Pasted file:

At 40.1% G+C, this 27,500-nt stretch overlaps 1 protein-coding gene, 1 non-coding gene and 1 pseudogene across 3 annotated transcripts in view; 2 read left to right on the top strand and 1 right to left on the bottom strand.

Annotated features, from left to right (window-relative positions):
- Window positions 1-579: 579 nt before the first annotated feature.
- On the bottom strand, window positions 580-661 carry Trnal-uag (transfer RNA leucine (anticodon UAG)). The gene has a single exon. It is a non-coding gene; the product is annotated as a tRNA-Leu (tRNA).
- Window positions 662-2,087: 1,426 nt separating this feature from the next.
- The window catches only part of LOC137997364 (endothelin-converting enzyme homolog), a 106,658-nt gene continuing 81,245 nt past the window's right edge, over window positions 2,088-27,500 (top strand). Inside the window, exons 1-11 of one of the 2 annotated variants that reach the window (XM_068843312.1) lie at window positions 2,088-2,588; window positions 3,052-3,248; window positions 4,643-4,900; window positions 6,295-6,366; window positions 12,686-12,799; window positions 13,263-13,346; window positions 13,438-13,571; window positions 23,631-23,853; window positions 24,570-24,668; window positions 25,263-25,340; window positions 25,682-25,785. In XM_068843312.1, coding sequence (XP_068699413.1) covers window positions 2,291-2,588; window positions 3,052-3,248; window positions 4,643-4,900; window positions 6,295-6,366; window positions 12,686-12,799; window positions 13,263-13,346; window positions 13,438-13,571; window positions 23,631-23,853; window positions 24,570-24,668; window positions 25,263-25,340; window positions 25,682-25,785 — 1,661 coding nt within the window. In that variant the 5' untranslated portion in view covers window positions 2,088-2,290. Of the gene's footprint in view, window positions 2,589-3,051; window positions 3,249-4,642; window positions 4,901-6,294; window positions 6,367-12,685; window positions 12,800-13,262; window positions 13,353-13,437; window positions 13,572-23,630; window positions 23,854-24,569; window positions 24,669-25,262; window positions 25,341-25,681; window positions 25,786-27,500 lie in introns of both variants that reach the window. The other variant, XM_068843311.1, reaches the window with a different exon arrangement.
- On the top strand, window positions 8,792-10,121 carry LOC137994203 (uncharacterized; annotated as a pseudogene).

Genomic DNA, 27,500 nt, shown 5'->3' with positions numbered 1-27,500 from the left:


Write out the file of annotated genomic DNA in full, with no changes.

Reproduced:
At 40.1% G+C, this 27,500-nt stretch overlaps 1 protein-coding gene, 1 non-coding gene and 1 pseudogene across 3 annotated transcripts in view; 2 read left to right on the top strand and 1 right to left on the bottom strand.

Annotated features, from left to right (window-relative positions):
- Window positions 1-579: 579 nt before the first annotated feature.
- On the bottom strand, window positions 580-661 carry Trnal-uag (transfer RNA leucine (anticodon UAG)). The gene has a single exon. It is a non-coding gene; the product is annotated as a tRNA-Leu (tRNA).
- Window positions 662-2,087: 1,426 nt separating this feature from the next.
- The window catches only part of LOC137997364 (endothelin-converting enzyme homolog), a 106,658-nt gene continuing 81,245 nt past the window's right edge, over window positions 2,088-27,500 (top strand). Inside the window, exons 1-11 of one of the 2 annotated variants that reach the window (XM_068843312.1) lie at window positions 2,088-2,588; window positions 3,052-3,248; window positions 4,643-4,900; window positions 6,295-6,366; window positions 12,686-12,799; window positions 13,263-13,346; window positions 13,438-13,571; window positions 23,631-23,853; window positions 24,570-24,668; window positions 25,263-25,340; window positions 25,682-25,785. In XM_068843312.1, coding sequence (XP_068699413.1) covers window positions 2,291-2,588; window positions 3,052-3,248; window positions 4,643-4,900; window positions 6,295-6,366; window positions 12,686-12,799; window positions 13,263-13,346; window positions 13,438-13,571; window positions 23,631-23,853; window positions 24,570-24,668; window positions 25,263-25,340; window positions 25,682-25,785 — 1,661 coding nt within the window. In that variant the 5' untranslated portion in view covers window positions 2,088-2,290. Of the gene's footprint in view, window positions 2,589-3,051; window positions 3,249-4,642; window positions 4,901-6,294; window positions 6,367-12,685; window positions 12,800-13,262; window positions 13,353-13,437; window positions 13,572-23,630; window positions 23,854-24,569; window positions 24,669-25,262; window positions 25,341-25,681; window positions 25,786-27,500 lie in introns of both variants that reach the window. The other variant, XM_068843311.1, reaches the window with a different exon arrangement.
- On the top strand, window positions 8,792-10,121 carry LOC137994203 (uncharacterized; annotated as a pseudogene).

Genomic DNA, 27,500 nt, shown 5'->3' with positions numbered 1-27,500 from the left: